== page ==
For women with a faulty BRCA gene


Q. What is my risk of getting breast cancer?
Answer. For women who carry a breast and ovarian cancer gene, the risk of getting breast cancer is approximately 50% (1 in 2) by age 50 and 70% (7 in 10) in their lifetime. It is therefore not inevitable that you will get breast cancer. It is not possible to predict which women will get breast cancer or at what age they will get it.

Q. What is my risk of ovarian cancer?
Answer. This depends to some extent on whether you have a change in the BRCA1 gene or the BRCA2 gene. If it is in BRCA1, the risk is approximately 20% (1 in 5) by age 50 and 40% (2 in 5) in your lifetime. If it is in BRCA2, the risk is approximately 5% (1 in 20) by age 50 and 20% (1 in 5) in your lifetime. Again it is not possible to predict which women will get ovarian cancer or at what age they will get it.

Q. If I get breast or ovarian cancer, what is my chance of being cured?
Answer. Within a screening program at least 80% of women (8 in 10) who get breast cancer will not die of breast cancer, although this figure may be less when young women are screened. This figure is at most 50% (1 in 2) for ovarian cancer. Better treatments are of course being developed every year. It is very likely that more effective treatments will become available.

Q. What can be done to prevent breast cancer?
Answer. At present, the only way breast cancer may be prevented is to surgically remove the breast tissue. This is called a "risk-reducing mastectomy". The risk of breast cancer after such a procedure is extremely low (although not zero as it is impossible to be sure that all breast tissue is removed). Many women undergo breast reconstruction at the same time as prophylactic mastectomy. Other ways in which breast cancer may be prevented are being investigated including the use of drugs. Certain drugs (e.g. Tamoxifen) may prevent or delay the onset of breast cancers that are sensitive to these drugs. However, it is not known whether giving Tamoxifen as prevention can reduce the chances of dying of breast cancer. 

Q. What can be done to prevent ovarian cancer?
Answer. Currently, the only way of preventing ovarian cancer is to surgically remove the ovaries. This is called a "prophylactic oophorectomy". It is usually recommended in your late 30's if you do not wish any more children. After surgery you would usually start hormone replacement therapy (HRT). The role of screening for ovarian cancer is currently debated.

Q. How successful is prophylactic surgery?
Answer. Because the breast and ovarian cancer genes were only discovered a few years ago we do not know the long-term outcome of prophylactic surgery for women who carry these genes. It is known that both breast and ovarian cancer can occur even after prophylactic surgery. This is because it is not possible to be sure that 100% of all breast and ovarian tissue is removed. However, evidence does suggest that this is rare and prophylactic surgery does reduce the risk of these cancers to very low levels.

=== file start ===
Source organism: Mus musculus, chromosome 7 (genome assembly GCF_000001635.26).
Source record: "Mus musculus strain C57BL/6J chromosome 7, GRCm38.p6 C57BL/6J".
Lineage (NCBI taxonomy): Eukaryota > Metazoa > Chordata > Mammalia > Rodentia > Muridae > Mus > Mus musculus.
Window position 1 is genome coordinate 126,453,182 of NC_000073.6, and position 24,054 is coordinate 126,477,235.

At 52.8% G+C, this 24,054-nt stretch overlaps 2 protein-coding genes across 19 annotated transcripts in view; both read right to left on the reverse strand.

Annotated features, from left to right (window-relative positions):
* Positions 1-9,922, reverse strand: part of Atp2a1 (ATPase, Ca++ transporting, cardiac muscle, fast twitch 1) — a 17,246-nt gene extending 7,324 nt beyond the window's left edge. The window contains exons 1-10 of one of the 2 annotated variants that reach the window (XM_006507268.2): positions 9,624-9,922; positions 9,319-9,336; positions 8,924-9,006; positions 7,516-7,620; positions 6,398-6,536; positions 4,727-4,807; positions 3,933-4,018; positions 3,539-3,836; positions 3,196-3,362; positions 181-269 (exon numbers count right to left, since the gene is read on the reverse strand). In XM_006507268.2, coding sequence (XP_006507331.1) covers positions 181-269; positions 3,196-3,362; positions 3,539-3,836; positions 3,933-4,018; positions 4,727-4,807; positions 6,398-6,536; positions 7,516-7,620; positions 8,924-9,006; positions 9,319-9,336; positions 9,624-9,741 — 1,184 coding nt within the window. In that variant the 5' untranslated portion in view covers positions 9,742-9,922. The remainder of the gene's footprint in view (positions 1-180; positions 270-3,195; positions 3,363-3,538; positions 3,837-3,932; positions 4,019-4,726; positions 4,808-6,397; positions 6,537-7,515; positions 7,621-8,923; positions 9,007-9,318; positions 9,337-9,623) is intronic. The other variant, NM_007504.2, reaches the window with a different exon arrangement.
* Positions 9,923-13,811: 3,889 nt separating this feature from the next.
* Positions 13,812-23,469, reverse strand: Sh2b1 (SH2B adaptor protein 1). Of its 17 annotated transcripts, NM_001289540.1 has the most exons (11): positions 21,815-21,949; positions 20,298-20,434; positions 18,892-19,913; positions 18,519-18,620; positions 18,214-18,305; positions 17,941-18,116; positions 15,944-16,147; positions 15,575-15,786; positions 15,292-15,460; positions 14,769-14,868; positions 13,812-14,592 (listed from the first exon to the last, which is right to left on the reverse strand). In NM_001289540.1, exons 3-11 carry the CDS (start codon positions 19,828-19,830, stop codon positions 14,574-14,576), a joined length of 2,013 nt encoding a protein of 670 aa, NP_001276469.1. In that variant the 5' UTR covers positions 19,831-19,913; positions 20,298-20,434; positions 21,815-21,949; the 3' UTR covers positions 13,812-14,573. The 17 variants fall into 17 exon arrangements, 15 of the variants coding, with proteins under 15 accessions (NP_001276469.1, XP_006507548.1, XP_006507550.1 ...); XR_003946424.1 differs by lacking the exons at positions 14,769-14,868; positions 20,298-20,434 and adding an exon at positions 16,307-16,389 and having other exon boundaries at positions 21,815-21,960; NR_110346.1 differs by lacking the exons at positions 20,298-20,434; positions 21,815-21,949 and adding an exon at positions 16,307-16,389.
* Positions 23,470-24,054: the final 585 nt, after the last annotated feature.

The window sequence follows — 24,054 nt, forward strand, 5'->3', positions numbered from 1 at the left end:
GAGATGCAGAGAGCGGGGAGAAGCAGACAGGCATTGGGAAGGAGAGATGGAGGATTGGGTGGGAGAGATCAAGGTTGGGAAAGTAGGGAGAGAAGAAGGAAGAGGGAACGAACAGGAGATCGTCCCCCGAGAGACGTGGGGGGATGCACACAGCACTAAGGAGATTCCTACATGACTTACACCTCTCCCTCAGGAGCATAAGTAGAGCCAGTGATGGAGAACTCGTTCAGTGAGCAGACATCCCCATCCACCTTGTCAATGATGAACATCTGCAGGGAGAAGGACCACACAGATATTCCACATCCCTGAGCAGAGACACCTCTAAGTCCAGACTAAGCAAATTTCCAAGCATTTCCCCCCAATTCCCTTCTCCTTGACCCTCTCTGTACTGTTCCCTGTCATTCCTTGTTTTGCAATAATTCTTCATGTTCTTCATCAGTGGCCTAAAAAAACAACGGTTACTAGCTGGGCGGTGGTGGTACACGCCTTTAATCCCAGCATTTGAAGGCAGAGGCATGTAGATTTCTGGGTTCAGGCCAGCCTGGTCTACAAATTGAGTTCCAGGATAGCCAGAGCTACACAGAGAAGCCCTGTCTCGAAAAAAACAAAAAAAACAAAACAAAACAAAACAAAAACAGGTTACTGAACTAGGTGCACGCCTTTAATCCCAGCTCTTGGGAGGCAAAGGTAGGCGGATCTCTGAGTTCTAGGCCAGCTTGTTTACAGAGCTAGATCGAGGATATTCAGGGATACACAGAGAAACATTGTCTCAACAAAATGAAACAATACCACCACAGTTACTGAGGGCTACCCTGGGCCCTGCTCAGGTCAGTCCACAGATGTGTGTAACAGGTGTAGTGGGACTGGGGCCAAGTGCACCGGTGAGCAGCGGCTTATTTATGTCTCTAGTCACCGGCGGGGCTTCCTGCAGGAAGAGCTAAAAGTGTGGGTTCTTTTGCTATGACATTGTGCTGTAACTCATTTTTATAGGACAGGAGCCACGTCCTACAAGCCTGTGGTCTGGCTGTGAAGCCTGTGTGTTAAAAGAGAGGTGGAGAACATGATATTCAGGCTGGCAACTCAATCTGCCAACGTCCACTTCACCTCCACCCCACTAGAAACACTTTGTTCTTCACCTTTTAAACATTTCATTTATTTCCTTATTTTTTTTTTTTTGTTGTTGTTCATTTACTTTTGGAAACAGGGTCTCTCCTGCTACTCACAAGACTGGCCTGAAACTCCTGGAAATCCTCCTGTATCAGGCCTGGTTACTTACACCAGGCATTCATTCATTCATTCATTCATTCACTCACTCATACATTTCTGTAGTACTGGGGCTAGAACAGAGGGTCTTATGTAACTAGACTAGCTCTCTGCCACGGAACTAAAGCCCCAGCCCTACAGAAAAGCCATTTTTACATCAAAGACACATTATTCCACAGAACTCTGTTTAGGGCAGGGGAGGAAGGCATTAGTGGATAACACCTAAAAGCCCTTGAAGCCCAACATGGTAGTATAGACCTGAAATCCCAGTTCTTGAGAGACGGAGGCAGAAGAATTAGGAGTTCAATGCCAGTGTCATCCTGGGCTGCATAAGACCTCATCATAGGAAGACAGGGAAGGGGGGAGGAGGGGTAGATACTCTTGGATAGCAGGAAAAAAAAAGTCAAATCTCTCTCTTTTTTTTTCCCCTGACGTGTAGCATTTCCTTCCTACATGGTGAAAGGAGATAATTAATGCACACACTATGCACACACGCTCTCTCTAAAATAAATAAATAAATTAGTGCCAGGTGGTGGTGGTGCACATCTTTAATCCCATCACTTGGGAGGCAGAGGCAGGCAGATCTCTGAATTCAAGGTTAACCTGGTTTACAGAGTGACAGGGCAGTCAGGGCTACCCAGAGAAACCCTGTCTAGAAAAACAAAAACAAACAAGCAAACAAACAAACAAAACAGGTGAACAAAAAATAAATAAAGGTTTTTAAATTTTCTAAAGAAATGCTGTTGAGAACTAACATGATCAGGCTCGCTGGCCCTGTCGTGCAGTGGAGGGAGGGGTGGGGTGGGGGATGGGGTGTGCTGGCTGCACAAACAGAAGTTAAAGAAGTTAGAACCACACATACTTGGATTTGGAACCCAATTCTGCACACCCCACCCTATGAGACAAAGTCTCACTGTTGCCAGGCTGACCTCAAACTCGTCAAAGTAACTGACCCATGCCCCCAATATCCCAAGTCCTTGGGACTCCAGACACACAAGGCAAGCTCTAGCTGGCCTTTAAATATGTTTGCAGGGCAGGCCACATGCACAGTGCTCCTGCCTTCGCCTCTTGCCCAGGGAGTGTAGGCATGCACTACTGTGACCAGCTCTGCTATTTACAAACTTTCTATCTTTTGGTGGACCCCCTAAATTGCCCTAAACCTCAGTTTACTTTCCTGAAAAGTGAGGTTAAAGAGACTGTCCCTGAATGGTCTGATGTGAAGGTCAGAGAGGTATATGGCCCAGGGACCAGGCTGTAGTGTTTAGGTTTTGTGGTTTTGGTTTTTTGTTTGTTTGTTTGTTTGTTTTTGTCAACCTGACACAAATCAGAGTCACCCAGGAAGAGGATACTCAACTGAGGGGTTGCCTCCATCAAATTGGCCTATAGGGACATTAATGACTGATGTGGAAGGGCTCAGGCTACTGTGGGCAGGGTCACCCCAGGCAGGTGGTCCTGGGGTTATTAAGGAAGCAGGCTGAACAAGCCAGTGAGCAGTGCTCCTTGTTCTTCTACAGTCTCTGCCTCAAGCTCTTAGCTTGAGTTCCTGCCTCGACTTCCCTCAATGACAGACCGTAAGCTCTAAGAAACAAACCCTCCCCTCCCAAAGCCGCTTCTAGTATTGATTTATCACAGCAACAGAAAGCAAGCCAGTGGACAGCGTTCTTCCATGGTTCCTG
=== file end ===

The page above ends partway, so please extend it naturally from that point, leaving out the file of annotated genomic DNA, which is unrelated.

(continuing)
Q. At what age should I consider prophylactic surgery?
Answer. It is very uncommon to get breast cancer before age 30. The risk for carriers of the gene is only approximately 3% (1 in 30). After age 30 the risk does start to increase considerably. For ovarian cancer the risk varies according to which gene you have the change in. For women with a BRCA1 gene mutation, we currently recommend having the ovaries removed at age 35 and for women with a BRCA2 gene mutation we recommend age 45. The age you should consider prophylactic surgery does however depend on many factors. When you come to the clinic, these issues will be discussed.

Ultimately however, the choice of whether or not to have prophylactic surgery and at what age to have it is entirely yours. Before making any decisions it is important that you have all the information available and have had time to consider it and discuss it with your close friends and family. There is never any urgency about performing prophylactic surgery.

Q. What happens if I don't have prophylactic surgery or I delay my decision?
Answer. Regardless of whether you choose to have prophylactic surgery or not you can be screened regularly by annual clinical examination, mammography and MRI. Delaying a decision does involve accepting a degree of risk that you may get breast or ovarian cancer. Depending on your age, this risk may be very small.

Q. Do I need to be screened after I have had risk reducing surgery? 

Answer. No. There is no benefit is having screening after you have had risk reducing surgery. One of the benefits of having risk reducing surgery is that you don't have any on-going anxiety of screening. 

Q. How do I get more information? 

Answer. When you come to the clinic all these issues will be discussed further.